Renationalising a key part of the UK’s National Grid, the Electricity System Operator, is being considered by the UK government’s Department for Business, Energy & Industrial Strategy as part of a consultation on reforms to the energy system. The move was signalled last month as part of a flurry of announcements aimed at moving forward the country’s net-zero strategy.
Increasing variable renewable generation from solar and wind, and greater attention on demand-side measures are changing the energy system. “With a traditional energy system, you have a few very big fossil power plants with some nuclear energy thrown in,” says Catherine Mitchell of the University of Exeter. “It’s big, the whole system works from the top down, and all the rules about how you run the system are related to transmission.”
She adds: “But as technologies change, and you’ve got more renewables, which are variable, and things like electric vehicles coming on the system and heat pumps, and you want more demand-side response – it’s all happening at the distribution level, not at the transmission level.”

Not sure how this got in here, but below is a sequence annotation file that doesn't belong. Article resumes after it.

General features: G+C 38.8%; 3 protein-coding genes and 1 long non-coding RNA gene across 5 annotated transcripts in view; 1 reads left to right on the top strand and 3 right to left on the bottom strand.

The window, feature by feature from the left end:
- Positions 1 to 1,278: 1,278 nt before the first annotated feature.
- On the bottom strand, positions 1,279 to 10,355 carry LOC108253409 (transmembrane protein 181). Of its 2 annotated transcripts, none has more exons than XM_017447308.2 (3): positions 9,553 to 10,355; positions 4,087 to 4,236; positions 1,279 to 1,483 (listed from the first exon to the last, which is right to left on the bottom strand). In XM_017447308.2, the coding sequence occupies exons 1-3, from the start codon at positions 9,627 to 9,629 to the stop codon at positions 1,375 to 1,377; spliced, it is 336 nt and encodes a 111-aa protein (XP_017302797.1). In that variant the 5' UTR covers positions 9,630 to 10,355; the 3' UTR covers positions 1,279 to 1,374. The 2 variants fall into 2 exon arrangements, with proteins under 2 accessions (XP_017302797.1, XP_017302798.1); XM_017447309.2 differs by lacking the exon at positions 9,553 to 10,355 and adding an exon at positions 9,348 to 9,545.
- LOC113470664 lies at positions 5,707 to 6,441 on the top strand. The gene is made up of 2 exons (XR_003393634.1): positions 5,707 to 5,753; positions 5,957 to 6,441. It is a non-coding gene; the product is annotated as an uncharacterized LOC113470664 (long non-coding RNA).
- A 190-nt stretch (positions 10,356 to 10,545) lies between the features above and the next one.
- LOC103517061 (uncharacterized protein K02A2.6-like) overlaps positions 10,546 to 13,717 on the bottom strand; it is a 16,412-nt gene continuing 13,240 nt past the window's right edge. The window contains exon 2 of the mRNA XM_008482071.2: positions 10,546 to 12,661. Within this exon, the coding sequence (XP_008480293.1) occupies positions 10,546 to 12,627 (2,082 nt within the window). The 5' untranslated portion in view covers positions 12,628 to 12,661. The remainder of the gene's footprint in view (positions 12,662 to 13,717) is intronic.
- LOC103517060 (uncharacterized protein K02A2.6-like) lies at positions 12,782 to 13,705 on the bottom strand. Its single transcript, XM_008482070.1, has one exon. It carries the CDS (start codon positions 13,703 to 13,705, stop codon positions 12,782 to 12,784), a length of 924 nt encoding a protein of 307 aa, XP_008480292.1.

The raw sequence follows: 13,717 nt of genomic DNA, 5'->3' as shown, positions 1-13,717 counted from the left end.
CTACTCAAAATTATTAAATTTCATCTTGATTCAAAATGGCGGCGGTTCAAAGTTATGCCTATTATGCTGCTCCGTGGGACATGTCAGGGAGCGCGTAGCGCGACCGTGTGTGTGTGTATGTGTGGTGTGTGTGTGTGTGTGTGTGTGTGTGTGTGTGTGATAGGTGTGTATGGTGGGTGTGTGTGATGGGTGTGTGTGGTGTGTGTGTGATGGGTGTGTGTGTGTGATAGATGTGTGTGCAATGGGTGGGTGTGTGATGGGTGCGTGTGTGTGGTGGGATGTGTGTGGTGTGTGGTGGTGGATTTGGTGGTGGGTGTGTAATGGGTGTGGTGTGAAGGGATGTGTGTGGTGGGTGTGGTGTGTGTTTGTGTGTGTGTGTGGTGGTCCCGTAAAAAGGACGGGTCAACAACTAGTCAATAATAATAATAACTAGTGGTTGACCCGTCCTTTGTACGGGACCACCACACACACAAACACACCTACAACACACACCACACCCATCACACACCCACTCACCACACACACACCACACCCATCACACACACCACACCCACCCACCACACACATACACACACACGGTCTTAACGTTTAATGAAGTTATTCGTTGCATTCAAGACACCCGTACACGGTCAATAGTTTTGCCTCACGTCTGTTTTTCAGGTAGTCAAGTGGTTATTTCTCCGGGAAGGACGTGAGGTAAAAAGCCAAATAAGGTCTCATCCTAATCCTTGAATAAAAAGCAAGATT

Managing the demands of a 21st century energy system “will be complex and challenging to get right,” says George Day, head of markets policy and regulation at Energy Systems Catapult. “It’s important that an independent and expert body drives this – one without a particular interest in any component of the energy system (whether transmission infrastructure or other assets).”
In the UK, the system operator sits at the heart of the electricity system. It is owned by National Grid ESO, a private company that operates under the National Grid Group, whose focus is transmission, rather than distribution.
“The system operator is just a bunch of really big computers and it’s a very small percentage of the [National Grid’s] overall business,” says Mitchell. “However, it has the ability to make the British energy system super smart and save energy left, right and centre.”
The government is proposing to integrate the electricity and gas systems under one, integrated operator. Aside from allowing for whole-system policies to aid grid balancing, and bring about cost savings, a further benefit to integration is that it will also make it easier to phase out gas, says Mitchell.